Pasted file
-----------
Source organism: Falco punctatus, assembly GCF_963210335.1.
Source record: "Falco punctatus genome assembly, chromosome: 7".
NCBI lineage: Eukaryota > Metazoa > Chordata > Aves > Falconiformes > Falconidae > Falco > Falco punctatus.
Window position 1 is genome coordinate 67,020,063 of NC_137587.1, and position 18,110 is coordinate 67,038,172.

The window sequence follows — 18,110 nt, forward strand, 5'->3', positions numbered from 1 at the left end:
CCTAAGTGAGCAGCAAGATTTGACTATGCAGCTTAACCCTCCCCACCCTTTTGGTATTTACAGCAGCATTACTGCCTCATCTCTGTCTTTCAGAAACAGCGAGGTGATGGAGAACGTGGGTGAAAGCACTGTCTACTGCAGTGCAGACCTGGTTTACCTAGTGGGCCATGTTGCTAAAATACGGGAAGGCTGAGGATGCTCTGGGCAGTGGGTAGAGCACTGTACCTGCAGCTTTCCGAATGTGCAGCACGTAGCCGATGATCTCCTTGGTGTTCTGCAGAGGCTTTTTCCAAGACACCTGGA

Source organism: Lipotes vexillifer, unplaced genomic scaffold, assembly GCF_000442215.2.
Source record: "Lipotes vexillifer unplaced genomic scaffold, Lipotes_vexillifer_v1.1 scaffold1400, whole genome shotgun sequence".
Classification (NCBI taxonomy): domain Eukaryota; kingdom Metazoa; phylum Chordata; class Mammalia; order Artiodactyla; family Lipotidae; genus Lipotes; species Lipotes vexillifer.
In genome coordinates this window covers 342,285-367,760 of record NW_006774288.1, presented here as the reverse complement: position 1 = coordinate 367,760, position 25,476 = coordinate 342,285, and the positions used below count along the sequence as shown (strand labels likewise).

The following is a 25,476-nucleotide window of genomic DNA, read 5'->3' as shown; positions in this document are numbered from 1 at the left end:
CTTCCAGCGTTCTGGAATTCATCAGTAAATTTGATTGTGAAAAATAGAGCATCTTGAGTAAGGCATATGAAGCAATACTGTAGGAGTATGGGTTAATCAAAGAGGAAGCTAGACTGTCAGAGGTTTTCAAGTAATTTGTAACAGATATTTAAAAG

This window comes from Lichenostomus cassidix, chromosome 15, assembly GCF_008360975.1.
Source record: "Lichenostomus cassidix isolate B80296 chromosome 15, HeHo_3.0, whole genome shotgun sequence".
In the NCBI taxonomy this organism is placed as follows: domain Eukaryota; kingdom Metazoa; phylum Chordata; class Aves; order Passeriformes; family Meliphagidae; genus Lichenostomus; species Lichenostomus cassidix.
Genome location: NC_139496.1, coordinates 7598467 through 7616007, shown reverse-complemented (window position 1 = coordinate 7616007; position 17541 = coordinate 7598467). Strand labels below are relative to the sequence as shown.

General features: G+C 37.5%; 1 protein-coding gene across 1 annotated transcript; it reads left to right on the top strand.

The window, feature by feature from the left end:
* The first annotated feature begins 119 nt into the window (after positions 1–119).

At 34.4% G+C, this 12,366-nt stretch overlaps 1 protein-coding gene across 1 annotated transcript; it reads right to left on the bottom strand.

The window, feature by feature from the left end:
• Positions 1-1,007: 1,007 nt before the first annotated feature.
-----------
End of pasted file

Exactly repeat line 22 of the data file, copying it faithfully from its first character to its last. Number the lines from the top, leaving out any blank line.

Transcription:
• Positions 1-1,007: 1,007 nt before the first annotated feature.